“In 1926, German director Fritz Lang stunned international audiences with his masterpiece Metropolis … a chilling art-deco fantasia with cinematography by Karl Freund that anticipated film noir and influenced a generation of filmmakers.” Using the vast tonal resources of Northop’s historic Aeolian-Skinner Opus 892 pipe organ, “Philadelphia organ virtuoso Peter Richard Conte interprets the music with a driving expressionist approach ala Lang” (CultureVulture) in a fully improvised performance that promises a “mixture of levity and technical brilliance" (The Birmingham News).


"It might be hard to imagine an organ recital audience giving out a yell that a hockey crowd might envy. But so it was as Peter Richard Conte finished the last bars and the packed house erupted into a standing ovation and delighted laughter.” —The Santa Fe New Mexican

"Standing ovation? Better call it a flying ovation." —The Santa Fe New Mexican

"A sparkling, often lighthearted concert of organ compositions and transcriptions. Conte led off his ebullient romp through Broadway and Victorian-era Boston (with a layover in Bayreuth, Germany) with his own quirky transcription of Bernstein’s Overture to Candide … [a] mixture of levity and technical brilliance." —The Birmingham News

"A vibrant virtuoso performance ... Conte performed with a dexterous grace, riding the torrent of sound and fury to its predestined conclusion." —The Trentonian

"In every piece it was obvious that Conte is a great musician and has taken the time to know the capacities of his instrument. Such a range of expression I didn't know was possible on an organ. What a wonderful evening this was!" —American Record Guide

"Conte's brilliance in registration is incredible, his playing credibly, refreshingly excellent. Fabulous." —The American Organist

"Conte's playing of the entire program was of the highest musicality, with an unimpeachable sense of timing and registration and absolute technical control." —The Diapason


Learn More - Explore These Themes

The content below derives from the Northrop Across Campus Program that supports Northrop's mission towards intersections between performing arts and education for the benefit of all participants now and for generations to come.

Find ways to make thematic connections to these suggested topics:

  • Theatre Arts
  • Film
  • Organ Studies
  • Music Theory
  • Music History
  • German
  • Cinema & Media Culture

Take a deeper dive with these resources that provide additional information about the performers, the history of the artform, and the artistic process.



Start a conversation about the performance, or encourage reflection, using these questions as inspiration.

For this event, Peter Richard Conte performs on Northrop’s recently restored Aeolian-Skinner Pipe Organ—one of the last remaining concert hall pipe organs in the United States. Conte is known as the master of the 111-year-old Wanamaker Organ—the world’s largest fully functioning musical instrument with 29,000 pipes— located in a Macy’s flagship department store in Philadelphia.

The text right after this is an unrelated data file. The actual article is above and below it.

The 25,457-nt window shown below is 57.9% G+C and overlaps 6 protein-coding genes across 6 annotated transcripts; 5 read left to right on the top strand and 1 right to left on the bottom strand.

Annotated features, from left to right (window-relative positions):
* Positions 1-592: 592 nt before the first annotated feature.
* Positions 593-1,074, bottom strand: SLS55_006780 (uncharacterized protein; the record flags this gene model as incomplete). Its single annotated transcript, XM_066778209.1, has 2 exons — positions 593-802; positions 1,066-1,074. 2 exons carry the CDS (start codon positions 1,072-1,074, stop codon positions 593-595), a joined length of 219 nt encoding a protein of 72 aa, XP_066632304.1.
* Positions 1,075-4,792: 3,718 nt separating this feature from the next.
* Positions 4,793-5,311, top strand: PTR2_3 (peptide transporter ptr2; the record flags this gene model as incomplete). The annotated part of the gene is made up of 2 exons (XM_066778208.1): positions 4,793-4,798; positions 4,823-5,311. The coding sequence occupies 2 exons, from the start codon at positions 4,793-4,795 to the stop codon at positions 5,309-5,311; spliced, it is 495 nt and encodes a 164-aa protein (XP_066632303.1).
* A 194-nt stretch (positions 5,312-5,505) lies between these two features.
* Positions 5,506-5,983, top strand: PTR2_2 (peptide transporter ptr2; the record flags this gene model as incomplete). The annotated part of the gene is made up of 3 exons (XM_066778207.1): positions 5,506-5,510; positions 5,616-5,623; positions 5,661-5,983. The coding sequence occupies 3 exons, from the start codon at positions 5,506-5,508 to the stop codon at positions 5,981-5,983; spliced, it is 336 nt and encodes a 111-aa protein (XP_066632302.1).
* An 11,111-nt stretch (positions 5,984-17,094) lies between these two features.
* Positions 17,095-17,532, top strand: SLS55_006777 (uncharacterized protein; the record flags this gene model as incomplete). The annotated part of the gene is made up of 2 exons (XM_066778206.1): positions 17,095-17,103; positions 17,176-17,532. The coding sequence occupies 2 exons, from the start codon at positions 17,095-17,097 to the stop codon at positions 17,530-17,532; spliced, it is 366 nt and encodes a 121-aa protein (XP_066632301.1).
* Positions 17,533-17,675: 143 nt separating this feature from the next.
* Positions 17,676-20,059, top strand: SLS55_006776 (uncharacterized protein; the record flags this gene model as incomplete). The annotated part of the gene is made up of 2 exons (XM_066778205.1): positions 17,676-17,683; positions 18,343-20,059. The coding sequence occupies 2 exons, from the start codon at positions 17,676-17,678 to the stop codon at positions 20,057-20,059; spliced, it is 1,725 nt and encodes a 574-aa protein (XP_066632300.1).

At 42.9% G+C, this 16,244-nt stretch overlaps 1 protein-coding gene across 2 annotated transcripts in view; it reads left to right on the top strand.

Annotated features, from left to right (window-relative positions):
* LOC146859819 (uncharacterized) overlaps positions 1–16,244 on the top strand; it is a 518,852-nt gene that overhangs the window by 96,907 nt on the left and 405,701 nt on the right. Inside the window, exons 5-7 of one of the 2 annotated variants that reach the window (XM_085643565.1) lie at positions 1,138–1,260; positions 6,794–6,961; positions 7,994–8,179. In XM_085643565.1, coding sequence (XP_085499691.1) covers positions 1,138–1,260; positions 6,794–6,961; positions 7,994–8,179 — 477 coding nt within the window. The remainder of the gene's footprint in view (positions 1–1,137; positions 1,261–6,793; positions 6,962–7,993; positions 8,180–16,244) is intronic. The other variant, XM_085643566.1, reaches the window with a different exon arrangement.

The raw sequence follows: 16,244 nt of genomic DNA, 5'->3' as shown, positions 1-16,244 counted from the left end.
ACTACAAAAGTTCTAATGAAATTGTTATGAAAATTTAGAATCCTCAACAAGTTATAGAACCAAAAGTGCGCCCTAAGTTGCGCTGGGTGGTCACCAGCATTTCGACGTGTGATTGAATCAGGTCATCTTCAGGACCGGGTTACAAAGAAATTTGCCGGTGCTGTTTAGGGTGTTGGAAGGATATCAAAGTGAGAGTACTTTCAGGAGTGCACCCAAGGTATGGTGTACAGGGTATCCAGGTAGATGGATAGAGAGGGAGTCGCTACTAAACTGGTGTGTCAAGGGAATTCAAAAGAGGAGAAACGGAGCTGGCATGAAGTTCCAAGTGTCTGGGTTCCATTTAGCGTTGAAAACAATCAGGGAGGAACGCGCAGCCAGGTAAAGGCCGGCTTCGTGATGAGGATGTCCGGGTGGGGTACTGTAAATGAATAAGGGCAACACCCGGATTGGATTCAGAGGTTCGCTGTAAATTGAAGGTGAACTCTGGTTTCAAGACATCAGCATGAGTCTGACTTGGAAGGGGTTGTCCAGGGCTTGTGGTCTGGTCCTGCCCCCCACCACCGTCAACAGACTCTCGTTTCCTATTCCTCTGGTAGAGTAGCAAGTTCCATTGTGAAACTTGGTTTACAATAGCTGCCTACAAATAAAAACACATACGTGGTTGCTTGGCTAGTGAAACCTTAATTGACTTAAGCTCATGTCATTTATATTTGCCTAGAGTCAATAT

• How does an instrument's physical size affect an audience's experience?
  • Do you believe automatic music transcription technology has the potential to replace music transcription? Why or why not?
  • What may be the advantage or disadvantage of performing art in non-conventional spaces?

As part of Northrop’s new, silent film series, Conte accompanies Metropolis, a German silent film released in 1927, featuring director Fritz Lang’s vision of a grim futuristic society and containing some of the most impressive images in film history.

  • Why do you think organs were introduced to accompany silent films?
  • Are silent films still relevant today? What do you think explains the continuous revival of silent films with accompanied improvisations from skilled organists like Conte?
  • What do you think are the qualities of a successful silent film accompaniment score and a great accompanist?

Metropolis is set in a dystopian future, the then-distant year of 2000. The movie depicts a deeply-divided world—where the rich overlords benefit from the blood, sweat, and tears of the workers—who service the machines that power the city.

  • The film touches on some of the socio-economic disparities we still face today. Do you think we have improved as a society? In what areas do we still have a long way to go?
  • Do you believe that art can be a tool to provide hope for a better future? 
  • Imagine it’s the distant year 3000, what art forms do you believe will be alive? How might artistic practices evolve?


Minnesota State Arts Board logo

This activity is made possible by the voters of Minnesota through a Minnesota State Arts Board Operating Support grant, thanks to a legislative appropriation from the Arts and Cultural Heritage Fund.